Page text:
2020 on Two Wheels
Nothing like waiting until the last day of the year to put together the year end posts! I lost a lot of motivation for writing this year because all my thoughts and activities felt frivolous in light of current events. Still, I love doing the wrap-up and seeing what the year in photos looked like from my eyeballs so here we go.
January – We Ride Gravel Now!
Felkerino wanted to do something in addition to randonneuring that would still stretch our legs and skills. We built our 2020 plans around exploring gravel and kicked off 2020 on the beautiful back roads of Loudoun County, Virginia.
February – We Even Race Gravel Now!
To help keep our gravel stoke strong, we signed up for the 50-Mile Monster Cross race outside of Chesterfield, Virginia. We were one of two tandems that participated, with Evelyn and Jeff being the other team – and the one that rose to the top of the tandem podium.
It was exhilarating fun and a thrill to try something new to us. I even found out later that I had placed in my age group. Little did we know that this would conclude all our gravel events. As my neighbor Dylan said, “That was it. That was THE race!” Good thing we all showed up.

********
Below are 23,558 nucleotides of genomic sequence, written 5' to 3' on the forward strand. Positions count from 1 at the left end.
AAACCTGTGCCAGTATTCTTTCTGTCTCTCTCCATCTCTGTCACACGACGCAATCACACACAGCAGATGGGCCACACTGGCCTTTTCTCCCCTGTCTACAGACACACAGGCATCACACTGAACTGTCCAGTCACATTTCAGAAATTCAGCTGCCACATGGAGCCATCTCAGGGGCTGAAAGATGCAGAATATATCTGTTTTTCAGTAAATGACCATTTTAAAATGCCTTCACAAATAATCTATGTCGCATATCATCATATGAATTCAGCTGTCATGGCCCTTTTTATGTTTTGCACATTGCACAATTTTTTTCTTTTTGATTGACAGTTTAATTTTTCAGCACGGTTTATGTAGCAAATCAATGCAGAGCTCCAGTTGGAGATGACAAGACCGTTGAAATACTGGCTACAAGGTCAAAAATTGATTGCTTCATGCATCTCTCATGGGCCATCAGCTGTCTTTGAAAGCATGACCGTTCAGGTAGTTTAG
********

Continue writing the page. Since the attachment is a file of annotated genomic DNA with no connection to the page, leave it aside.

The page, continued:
March – We All Stay Home
March 13 was my last day in the office for the year. It was silent and strange in the city. I stuck to a schedule by getting out the door by bike with Felkerino in the morning. We would ride a little and then I would stop wherever I was at 8:30 for a virtual team huddle.
For much of March, I took the meeting here in Rawlins Park, and then I would ride home to complete my work day. It helped to get out in the morning. These outings kept my nervous energy somewhat moderated, especially since I would usually spend the rest of the day sitting inside.
The blossoms and greenery were incredible this year. I don’t think I have ever seen spring, summer, and fall color so vibrant.
April – It’s Oh So Quiet
With much of downtown closed and most office workers at home, quiet descended on the city. The up side of this meant that spaces generally off limits to pedestrians and runners were accessible.
This is Felkerino riding down Rock Creek Parkway on a Saturday afternoon. No way that would happen on a regular day in D.C.
I am sorry about the devastation that the coronavirus has brought, but I enjoyed spending time in spaces that vehicles usually “own,” and wish we could find our way to less dependence on cars in our world.
May – We Still Ride Gravel
It took a while, but we figured out how to do rides with remote starts. Don’t go too far from home, carry all your food and liquid, and ride shorter so you aren’t too far from your starting point and so you don’t need to refuel.